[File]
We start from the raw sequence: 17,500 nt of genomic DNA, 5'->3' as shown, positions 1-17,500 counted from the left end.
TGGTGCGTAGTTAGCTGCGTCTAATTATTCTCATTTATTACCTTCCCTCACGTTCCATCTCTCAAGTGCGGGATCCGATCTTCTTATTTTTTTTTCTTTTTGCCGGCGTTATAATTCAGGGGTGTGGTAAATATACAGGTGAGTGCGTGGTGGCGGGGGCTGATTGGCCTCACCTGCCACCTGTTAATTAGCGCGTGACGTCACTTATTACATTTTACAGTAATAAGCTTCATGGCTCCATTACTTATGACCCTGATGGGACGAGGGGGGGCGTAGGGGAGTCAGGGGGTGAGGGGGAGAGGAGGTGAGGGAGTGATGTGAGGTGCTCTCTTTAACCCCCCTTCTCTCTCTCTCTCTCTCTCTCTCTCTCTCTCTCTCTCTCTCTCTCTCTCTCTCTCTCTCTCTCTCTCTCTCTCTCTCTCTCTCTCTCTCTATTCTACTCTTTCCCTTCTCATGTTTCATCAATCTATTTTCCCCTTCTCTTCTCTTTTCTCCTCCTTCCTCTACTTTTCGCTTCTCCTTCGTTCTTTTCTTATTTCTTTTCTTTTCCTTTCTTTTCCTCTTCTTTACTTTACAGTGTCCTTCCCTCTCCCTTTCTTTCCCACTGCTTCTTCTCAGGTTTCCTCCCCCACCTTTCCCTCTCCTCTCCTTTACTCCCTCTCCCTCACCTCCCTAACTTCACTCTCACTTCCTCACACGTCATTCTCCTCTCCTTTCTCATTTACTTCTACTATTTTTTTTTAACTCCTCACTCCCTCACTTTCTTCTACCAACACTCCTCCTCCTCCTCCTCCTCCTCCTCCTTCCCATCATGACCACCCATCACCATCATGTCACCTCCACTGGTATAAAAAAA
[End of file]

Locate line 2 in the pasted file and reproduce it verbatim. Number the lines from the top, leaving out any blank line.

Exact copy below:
TGGTGCGTAGTTAGCTGCGTCTAATTATTCTCATTTATTACCTTCCCTCACGTTCCATCTCTCAAGTGCGGGATCCGATCTTCTTATTTTTTTTTCTTTTTGCCGGCGTTATAATTCAGGGGTGTGGTAAATATACAGGTGAGTGCGTGGTGGCGGGGGCTGATTGGCCTCACCTGCCACCTGTTAATTAGCGCGTGACGTCACTTATTACATTTTACAGTAATAAGCTTCATGGCTCCATTACTTATGACCCTGATGGGACGAGGGGGGGCGTAGGGGAGTCAGGGGGTGAGGGGGAGAGGAGGTGAGGGAGTGATGTGAGGTGCTCTCTTTAACCCCCCTTCTCTCTCTCTCTCTCTCTCTCTCTCTCTCTCTCTCTCTCTCTCTCTCTCTCTCTCTCTCTCTCTCTCTCTCTCTCTCTCTCTCTCTCTCTATTCTACTCTTTCCCTTCTCATGTTTCATCAATCTATTTTCCCCTTCTCTTCTCTTTTCTCCTCCTTCCTCTACTTTTCGCTTCTCCTTCGTTCTTTTCTTATTTCTTTTCTTTTCCTTTCTTTTCCTCTTCTTTACTTTACAGTGTCCTTCCCTCTCCCTTTCTTTCCCACTGCTTCTTCTCAGGTTTCCTCCCCCACCTTTCCCTCTCCTCTCCTTTACTCCCTCTCCCTCACCTCCCTAACTTCACTCTCACTTCCTCACACGTCATTCTCCTCTCCTTTCTCATTTACTTCTACTATTTTTTTTTAACTCCTCACTCCCTCACTTTCTTCTACCAACACTCCTCCTCCTCCTCCTCCTCCTCCTCCTTCCCATCATGACCACCCATCACCATCATGTCACCTCCACTGGTATAAAAAAA